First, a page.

Farmers Market

"Through the process of writing my thesis, I was able to make connections with some fairly high profile people in both the local community and globally working on the issues I care about most. The program encourages its participants to get involved with local organizations and network, and by doing this, I was able to find and land a job locally that I love." Maggie Donovan-Kaloust, Program Graduate, 2007


Our graduate seminars fall into three curricular categories: economic and political dimensions; socio-cultural dimensions: race, class, gender and place; and ecological dimensions.

Political and Economic Emphasis

Seminars within this curricular category:

1. provide analytical frameworks for understanding the role of political and economic institutions, discourses, organizations, and movements;
2. study competing normative arguments about the role played by the state, markets, democracy, liberalism, globalization, technology, and participation;
3. cultivate recognition of diverse forms of power;
4. critically examine strategies, obstacles, and opportunities for change.

Topics that may be addressed include political theory (liberalism, democracy, justice, property rights), environmentalism, environmental policy, environmental security, national and international environmental governance, environmental politics, conflict resolution, grassroots and transnational social justice movements, international development.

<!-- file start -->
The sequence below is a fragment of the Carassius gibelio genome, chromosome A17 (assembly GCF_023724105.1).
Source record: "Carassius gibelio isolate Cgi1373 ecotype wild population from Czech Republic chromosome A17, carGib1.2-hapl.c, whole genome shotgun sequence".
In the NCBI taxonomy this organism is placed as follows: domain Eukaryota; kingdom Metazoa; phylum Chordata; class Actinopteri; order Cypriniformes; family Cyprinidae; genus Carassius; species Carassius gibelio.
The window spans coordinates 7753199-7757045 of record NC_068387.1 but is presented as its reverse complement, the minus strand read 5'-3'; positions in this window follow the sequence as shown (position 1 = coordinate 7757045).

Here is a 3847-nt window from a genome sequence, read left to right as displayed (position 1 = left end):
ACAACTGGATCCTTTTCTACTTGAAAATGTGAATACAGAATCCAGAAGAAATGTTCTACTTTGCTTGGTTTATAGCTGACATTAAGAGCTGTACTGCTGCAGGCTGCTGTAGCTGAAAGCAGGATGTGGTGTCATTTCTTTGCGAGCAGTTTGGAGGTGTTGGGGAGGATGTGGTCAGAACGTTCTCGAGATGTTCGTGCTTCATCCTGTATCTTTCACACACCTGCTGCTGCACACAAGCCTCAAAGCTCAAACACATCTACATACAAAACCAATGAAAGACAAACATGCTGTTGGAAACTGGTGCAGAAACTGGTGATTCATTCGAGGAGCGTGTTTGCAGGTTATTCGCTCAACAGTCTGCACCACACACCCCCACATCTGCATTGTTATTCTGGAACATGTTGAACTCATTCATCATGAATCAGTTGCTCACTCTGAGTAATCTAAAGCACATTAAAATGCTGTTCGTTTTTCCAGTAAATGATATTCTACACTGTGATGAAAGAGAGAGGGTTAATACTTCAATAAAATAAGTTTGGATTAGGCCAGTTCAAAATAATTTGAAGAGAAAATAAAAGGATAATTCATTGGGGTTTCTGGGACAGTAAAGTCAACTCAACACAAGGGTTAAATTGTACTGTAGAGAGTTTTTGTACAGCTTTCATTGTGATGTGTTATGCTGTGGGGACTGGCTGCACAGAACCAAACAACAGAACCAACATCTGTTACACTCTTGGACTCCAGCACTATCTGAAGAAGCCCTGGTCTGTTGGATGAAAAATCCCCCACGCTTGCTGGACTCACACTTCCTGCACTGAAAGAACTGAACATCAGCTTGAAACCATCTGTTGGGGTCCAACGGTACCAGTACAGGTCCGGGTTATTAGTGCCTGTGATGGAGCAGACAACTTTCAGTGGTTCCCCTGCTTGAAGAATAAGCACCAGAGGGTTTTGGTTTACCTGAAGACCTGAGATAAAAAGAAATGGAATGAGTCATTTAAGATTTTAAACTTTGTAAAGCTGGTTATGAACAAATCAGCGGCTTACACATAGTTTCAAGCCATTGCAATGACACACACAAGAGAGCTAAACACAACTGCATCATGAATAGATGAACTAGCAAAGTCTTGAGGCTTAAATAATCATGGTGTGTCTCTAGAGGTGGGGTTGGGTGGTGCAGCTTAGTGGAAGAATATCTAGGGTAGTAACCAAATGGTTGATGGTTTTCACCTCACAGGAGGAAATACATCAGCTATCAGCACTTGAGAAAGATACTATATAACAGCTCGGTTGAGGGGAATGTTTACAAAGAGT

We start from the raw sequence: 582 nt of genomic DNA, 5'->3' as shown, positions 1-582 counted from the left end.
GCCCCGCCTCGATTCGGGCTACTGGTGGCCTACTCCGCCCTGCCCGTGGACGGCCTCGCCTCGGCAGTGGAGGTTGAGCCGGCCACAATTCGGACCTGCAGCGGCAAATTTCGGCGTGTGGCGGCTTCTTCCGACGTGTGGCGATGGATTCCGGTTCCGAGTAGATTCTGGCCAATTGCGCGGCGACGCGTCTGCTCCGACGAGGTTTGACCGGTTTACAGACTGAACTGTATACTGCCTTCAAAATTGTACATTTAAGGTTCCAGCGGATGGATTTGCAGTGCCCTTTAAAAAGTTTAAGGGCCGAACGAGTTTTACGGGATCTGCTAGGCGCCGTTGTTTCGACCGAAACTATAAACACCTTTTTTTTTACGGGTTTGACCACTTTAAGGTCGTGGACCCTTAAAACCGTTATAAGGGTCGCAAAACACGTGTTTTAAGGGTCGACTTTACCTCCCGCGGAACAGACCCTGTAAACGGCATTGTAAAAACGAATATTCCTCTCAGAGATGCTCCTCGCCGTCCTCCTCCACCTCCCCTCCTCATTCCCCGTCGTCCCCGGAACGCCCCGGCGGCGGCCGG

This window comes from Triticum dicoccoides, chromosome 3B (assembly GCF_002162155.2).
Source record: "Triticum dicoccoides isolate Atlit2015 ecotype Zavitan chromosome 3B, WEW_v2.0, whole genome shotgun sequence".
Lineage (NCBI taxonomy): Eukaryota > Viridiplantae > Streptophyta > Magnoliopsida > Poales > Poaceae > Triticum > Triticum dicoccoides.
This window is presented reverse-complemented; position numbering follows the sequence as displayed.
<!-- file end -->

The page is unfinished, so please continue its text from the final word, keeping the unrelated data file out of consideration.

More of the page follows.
Socio-cultural Emphasis

Seminars within this curricular category:

1. provide an understanding of the categories of race/ethnicity, class, gender, and place, including their social construction and varied intersections;
2. explore the role of culture and its production/reproduction;
3. cultivate critical reflexivity and a willingness to entertain multiple epistemologies and to explore other subjectivities/emic perspectives;
4. explore historical processes behind and the global dimensions of contemporary issues;
5. study how environmental perceptions and values are produced, reproduced and changed by culture.

Topics that may be addressed include race, gender, and the environment, international development and post-development, rural communities and natural resources, subaltern studies, globalization, community formation, social movement theory, and environmental health.

Ecological Emphasis

Seminars within this curricular category:

1. provide a basic understanding of at least one biophysical process or cycle;
2. focus on human-environment interactions;
3. explore analytical and/or applied methods associated with reducing negative human impacts on the environment.

Topics that may be addressed include natural resource management, energy use and conservation, valuation and use of ecosystem services, biodiversity and conservation, adaptations to climate change, and other similar areas.